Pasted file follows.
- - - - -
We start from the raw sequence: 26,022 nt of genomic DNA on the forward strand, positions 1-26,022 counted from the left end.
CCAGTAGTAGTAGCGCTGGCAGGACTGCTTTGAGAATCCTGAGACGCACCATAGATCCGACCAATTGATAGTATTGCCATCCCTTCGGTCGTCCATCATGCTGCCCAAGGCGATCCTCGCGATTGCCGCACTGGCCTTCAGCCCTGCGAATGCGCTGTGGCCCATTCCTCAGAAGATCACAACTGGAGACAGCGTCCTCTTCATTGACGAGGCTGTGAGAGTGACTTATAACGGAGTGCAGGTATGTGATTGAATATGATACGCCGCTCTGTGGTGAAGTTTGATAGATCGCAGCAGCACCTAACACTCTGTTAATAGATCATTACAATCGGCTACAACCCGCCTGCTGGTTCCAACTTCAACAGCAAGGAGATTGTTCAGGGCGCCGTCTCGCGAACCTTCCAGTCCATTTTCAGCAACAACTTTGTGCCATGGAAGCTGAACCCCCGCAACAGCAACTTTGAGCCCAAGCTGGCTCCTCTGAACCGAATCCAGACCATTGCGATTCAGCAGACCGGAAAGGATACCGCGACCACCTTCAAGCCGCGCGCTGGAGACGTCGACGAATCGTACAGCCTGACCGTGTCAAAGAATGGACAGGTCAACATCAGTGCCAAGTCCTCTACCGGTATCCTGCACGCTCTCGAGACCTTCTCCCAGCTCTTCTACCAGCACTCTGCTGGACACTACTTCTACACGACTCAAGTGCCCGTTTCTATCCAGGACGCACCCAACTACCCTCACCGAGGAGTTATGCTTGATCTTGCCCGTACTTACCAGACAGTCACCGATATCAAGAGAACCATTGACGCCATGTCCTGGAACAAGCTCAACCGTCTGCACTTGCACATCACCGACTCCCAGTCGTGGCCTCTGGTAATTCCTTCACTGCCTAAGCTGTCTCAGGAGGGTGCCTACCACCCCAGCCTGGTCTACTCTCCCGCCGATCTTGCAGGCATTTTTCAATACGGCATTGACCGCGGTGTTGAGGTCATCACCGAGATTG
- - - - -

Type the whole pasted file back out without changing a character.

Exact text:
We start from the raw sequence: 26,022 nt of genomic DNA on the forward strand, positions 1-26,022 counted from the left end.
CCAGTAGTAGTAGCGCTGGCAGGACTGCTTTGAGAATCCTGAGACGCACCATAGATCCGACCAATTGATAGTATTGCCATCCCTTCGGTCGTCCATCATGCTGCCCAAGGCGATCCTCGCGATTGCCGCACTGGCCTTCAGCCCTGCGAATGCGCTGTGGCCCATTCCTCAGAAGATCACAACTGGAGACAGCGTCCTCTTCATTGACGAGGCTGTGAGAGTGACTTATAACGGAGTGCAGGTATGTGATTGAATATGATACGCCGCTCTGTGGTGAAGTTTGATAGATCGCAGCAGCACCTAACACTCTGTTAATAGATCATTACAATCGGCTACAACCCGCCTGCTGGTTCCAACTTCAACAGCAAGGAGATTGTTCAGGGCGCCGTCTCGCGAACCTTCCAGTCCATTTTCAGCAACAACTTTGTGCCATGGAAGCTGAACCCCCGCAACAGCAACTTTGAGCCCAAGCTGGCTCCTCTGAACCGAATCCAGACCATTGCGATTCAGCAGACCGGAAAGGATACCGCGACCACCTTCAAGCCGCGCGCTGGAGACGTCGACGAATCGTACAGCCTGACCGTGTCAAAGAATGGACAGGTCAACATCAGTGCCAAGTCCTCTACCGGTATCCTGCACGCTCTCGAGACCTTCTCCCAGCTCTTCTACCAGCACTCTGCTGGACACTACTTCTACACGACTCAAGTGCCCGTTTCTATCCAGGACGCACCCAACTACCCTCACCGAGGAGTTATGCTTGATCTTGCCCGTACTTACCAGACAGTCACCGATATCAAGAGAACCATTGACGCCATGTCCTGGAACAAGCTCAACCGTCTGCACTTGCACATCACCGACTCCCAGTCGTGGCCTCTGGTAATTCCTTCACTGCCTAAGCTGTCTCAGGAGGGTGCCTACCACCCCAGCCTGGTCTACTCTCCCGCCGATCTTGCAGGCATTTTTCAATACGGCATTGACCGCGGTGTTGAGGTCATCACCGAGATTG